Glenn Greenwald presents a thoroughly incoherent response in which he professes not to understand why Dan Drezner and I might be offended by his saying:
What really underlies the mentality of people like McArdle and Drezner are two pervasive though toxic afflictions — a drooling, self-loving American exceptionalism, along with a self-interested refusal to acknowledge that there is anything truly wrong with our political and media establishment because they both support and are part of that establishment.
I certainly hope for the same forbearance when I argue that Glenn Greenwald is a self-serving media hound with a size-twelve ego squeezed into a size-four soul, and that the root of his rage is less a profound moral grievance than a narcissistic belief that his ideas are of such transcendant clarity, his concerns of such monumental importance, that any failure to obey his dicta can only stem from the most base of motives.
I mean, I'm not saying that or anything. I'm just saying that I'm glad to know that if I did utter the above, Greenwald wouldn't take it the wrong way.
As regards the war, I think his charge of American exceptionalism is actually pretty fair; I think the US has done a better job of occupying Iraq than, say, Iraq did of occupying Kuwait; and my belief in the basic goodness of America, a belief I still hold, made me think the war would be a way to get rid of a dictator and make the Iraqi people better off. My error was in not recognizing that our strength is not the strength of ten merely because our heart is pure. My conviction that we had the wisdom and power to take the fate of another country into our own hands was overweening arrogance, and it's too bad that other people, mostly Iraqi civilians, have paid the price. I think the war also hasn't been good for us, though I'm less concerned about that. The financial cost is not particularly important, but the cost in lives was large, and the cost to our national polity, and to the lives of soldiers who have been thrust into a brutal situation, has been enormous.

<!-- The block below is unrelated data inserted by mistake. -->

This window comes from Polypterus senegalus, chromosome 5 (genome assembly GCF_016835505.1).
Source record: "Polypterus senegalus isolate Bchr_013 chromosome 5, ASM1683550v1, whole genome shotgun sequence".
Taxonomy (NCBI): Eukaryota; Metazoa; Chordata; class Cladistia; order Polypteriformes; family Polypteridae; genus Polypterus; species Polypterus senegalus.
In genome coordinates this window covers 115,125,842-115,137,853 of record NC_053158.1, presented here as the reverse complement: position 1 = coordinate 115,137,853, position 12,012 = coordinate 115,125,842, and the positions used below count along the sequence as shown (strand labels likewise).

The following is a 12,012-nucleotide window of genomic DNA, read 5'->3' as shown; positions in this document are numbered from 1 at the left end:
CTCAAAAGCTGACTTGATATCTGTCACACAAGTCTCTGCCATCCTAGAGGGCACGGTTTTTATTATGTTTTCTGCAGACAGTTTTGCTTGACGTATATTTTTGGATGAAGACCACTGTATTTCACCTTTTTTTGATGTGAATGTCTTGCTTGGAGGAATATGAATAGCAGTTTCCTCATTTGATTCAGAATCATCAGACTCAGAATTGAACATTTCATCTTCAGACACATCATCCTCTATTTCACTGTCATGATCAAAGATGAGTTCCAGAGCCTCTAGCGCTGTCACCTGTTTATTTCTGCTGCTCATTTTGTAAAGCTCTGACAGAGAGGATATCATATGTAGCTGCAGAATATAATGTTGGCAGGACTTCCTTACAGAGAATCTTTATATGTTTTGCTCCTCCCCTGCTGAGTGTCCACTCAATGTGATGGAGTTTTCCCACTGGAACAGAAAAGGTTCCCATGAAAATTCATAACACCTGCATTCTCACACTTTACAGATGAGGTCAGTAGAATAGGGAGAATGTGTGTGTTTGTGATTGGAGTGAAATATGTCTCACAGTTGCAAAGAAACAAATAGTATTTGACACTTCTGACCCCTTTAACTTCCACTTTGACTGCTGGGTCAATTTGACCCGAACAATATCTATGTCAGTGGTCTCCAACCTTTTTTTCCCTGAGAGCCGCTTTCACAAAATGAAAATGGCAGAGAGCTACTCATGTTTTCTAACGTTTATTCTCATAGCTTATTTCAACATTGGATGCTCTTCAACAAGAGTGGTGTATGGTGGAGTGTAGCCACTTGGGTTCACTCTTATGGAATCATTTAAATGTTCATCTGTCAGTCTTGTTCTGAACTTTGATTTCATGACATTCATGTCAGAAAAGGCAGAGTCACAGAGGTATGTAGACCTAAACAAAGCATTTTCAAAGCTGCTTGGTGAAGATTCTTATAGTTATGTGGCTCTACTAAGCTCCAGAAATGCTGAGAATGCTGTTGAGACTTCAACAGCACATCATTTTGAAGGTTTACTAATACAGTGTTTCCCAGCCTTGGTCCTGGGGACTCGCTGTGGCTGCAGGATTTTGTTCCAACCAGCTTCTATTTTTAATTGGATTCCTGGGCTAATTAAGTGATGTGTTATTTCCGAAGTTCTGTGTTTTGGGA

But this has absolutely nothing to do with the John Yoo memos, which as I understand matters are more about the war on terror than Iraq; it's not clear to me that our government policy in Guantanamo and elsewhere would be any different if we had not gone to war. (Indeed, it might have been more brutal).
I hope I haven't suggested anywhere that the media ought to report less of things that make my decision to support the war look bad. If I have inadvertently said such a thing, let me disavow it now. But mostly, as I've said elsewhere at tedious length, my arguments are not normative; they're positive. I disagree with Greenwald's assessment of why coverage is structured the way it is, which is simplistic and overreliant on nasty motives. Greenwald has repeatedly tried to obscure the difference. I find it hard to believe that he actually can't recognize a distinction between "is" and "ought"; either way, it does not reflect well on him.
We want to hear what you think about this article. Submit a letter to the editor or write to firstname.lastname@example.org.